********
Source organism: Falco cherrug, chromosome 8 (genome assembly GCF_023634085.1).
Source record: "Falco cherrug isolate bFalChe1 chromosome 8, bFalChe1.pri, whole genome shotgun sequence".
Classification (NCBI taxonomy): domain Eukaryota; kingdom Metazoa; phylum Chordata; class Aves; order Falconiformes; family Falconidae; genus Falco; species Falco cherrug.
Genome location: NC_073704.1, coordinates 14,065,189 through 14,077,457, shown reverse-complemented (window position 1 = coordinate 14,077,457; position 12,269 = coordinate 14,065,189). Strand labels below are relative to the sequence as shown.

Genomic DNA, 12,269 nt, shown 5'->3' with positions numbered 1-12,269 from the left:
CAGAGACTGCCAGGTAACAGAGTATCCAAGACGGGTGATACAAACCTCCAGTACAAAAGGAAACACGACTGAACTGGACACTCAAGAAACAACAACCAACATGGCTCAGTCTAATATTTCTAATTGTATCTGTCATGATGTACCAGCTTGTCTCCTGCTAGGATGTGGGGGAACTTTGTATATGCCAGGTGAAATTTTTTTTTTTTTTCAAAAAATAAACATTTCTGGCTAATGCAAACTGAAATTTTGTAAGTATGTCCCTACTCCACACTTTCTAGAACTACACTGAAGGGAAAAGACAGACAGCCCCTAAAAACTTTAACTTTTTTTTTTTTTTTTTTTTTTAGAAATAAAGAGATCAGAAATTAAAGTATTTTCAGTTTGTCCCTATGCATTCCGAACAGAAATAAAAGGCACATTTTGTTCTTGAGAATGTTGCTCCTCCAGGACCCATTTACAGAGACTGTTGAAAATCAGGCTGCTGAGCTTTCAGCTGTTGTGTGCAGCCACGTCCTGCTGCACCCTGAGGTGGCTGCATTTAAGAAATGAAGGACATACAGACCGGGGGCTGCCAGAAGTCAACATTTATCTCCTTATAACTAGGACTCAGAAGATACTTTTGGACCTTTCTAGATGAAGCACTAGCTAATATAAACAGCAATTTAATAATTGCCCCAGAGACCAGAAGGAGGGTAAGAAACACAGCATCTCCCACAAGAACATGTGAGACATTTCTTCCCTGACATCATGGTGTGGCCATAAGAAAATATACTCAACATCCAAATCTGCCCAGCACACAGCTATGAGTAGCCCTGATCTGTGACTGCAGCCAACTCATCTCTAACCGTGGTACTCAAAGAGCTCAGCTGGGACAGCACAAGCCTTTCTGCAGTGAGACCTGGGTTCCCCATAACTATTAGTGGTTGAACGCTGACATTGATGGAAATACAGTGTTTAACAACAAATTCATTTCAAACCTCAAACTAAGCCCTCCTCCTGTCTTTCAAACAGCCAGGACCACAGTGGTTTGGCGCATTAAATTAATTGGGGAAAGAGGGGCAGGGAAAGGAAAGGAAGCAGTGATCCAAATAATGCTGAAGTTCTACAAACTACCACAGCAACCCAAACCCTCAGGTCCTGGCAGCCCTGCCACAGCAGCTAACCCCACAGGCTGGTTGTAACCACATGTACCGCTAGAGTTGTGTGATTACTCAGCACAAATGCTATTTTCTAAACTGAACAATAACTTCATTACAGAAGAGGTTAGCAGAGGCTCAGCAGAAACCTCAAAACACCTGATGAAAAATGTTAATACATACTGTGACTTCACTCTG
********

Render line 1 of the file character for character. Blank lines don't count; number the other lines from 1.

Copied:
Source organism: Falco cherrug, chromosome 8 (genome assembly GCF_023634085.1).